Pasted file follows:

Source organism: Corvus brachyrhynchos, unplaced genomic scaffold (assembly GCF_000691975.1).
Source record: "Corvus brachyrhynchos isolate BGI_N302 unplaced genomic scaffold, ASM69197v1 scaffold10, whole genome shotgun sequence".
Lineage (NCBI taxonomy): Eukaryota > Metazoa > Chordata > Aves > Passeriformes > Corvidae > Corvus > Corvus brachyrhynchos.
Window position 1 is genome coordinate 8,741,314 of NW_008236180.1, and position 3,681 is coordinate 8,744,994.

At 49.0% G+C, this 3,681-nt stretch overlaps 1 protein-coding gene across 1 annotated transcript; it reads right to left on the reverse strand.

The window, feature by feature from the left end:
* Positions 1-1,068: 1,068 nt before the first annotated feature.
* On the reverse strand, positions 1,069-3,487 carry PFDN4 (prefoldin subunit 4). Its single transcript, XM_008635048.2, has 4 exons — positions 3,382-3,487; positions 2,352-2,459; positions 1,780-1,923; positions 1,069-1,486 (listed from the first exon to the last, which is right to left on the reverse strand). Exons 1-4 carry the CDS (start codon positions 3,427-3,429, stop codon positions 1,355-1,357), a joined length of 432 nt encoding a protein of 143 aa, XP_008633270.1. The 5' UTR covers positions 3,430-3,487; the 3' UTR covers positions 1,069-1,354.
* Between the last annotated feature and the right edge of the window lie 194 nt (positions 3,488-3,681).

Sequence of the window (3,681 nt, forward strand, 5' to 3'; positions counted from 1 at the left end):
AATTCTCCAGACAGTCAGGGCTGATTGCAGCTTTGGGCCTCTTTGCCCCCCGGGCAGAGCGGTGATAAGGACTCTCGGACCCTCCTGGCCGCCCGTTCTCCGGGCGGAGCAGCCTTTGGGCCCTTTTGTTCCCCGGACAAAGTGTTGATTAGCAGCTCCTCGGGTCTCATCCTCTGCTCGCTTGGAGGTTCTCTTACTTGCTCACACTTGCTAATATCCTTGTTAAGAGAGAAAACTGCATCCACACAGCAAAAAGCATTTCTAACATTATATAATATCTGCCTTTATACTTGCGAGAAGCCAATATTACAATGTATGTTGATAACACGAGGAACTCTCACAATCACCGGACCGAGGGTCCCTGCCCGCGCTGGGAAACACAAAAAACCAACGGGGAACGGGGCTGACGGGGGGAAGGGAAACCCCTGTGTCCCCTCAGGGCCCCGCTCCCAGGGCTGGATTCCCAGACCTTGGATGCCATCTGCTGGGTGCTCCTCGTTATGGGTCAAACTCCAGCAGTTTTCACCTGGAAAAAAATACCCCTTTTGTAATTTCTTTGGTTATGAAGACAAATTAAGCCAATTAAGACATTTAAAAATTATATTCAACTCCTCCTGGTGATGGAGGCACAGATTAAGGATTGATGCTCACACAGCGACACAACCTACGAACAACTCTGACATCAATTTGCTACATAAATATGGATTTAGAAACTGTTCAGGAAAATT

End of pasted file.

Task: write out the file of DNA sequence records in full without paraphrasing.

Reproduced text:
Source organism: Corvus brachyrhynchos, unplaced genomic scaffold (assembly GCF_000691975.1).
Source record: "Corvus brachyrhynchos isolate BGI_N302 unplaced genomic scaffold, ASM69197v1 scaffold10, whole genome shotgun sequence".
Lineage (NCBI taxonomy): Eukaryota > Metazoa > Chordata > Aves > Passeriformes > Corvidae > Corvus > Corvus brachyrhynchos.
Window position 1 is genome coordinate 8,741,314 of NW_008236180.1, and position 3,681 is coordinate 8,744,994.

At 49.0% G+C, this 3,681-nt stretch overlaps 1 protein-coding gene across 1 annotated transcript; it reads right to left on the reverse strand.

The window, feature by feature from the left end:
* Positions 1-1,068: 1,068 nt before the first annotated feature.
* On the reverse strand, positions 1,069-3,487 carry PFDN4 (prefoldin subunit 4). Its single transcript, XM_008635048.2, has 4 exons — positions 3,382-3,487; positions 2,352-2,459; positions 1,780-1,923; positions 1,069-1,486 (listed from the first exon to the last, which is right to left on the reverse strand). Exons 1-4 carry the CDS (start codon positions 3,427-3,429, stop codon positions 1,355-1,357), a joined length of 432 nt encoding a protein of 143 aa, XP_008633270.1. The 5' UTR covers positions 3,430-3,487; the 3' UTR covers positions 1,069-1,354.
* Between the last annotated feature and the right edge of the window lie 194 nt (positions 3,488-3,681).

Sequence of the window (3,681 nt, forward strand, 5' to 3'; positions counted from 1 at the left end):
AATTCTCCAGACAGTCAGGGCTGATTGCAGCTTTGGGCCTCTTTGCCCCCCGGGCAGAGCGGTGATAAGGACTCTCGGACCCTCCTGGCCGCCCGTTCTCCGGGCGGAGCAGCCTTTGGGCCCTTTTGTTCCCCGGACAAAGTGTTGATTAGCAGCTCCTCGGGTCTCATCCTCTGCTCGCTTGGAGGTTCTCTTACTTGCTCACACTTGCTAATATCCTTGTTAAGAGAGAAAACTGCATCCACACAGCAAAAAGCATTTCTAACATTATATAATATCTGCCTTTATACTTGCGAGAAGCCAATATTACAATGTATGTTGATAACACGAGGAACTCTCACAATCACCGGACCGAGGGTCCCTGCCCGCGCTGGGAAACACAAAAAACCAACGGGGAACGGGGCTGACGGGGGGAAGGGAAACCCCTGTGTCCCCTCAGGGCCCCGCTCCCAGGGCTGGATTCCCAGACCTTGGATGCCATCTGCTGGGTGCTCCTCGTTATGGGTCAAACTCCAGCAGTTTTCACCTGGAAAAAAATACCCCTTTTGTAATTTCTTTGGTTATGAAGACAAATTAAGCCAATTAAGACATTTAAAAATTATATTCAACTCCTCCTGGTGATGGAGGCACAGATTAAGGATTGATGCTCACACAGCGACACAACCTACGAACAACTCTGACATCAATTTGCTACATAAATATGGATTTAGAAACTGTTCAGGAAAATT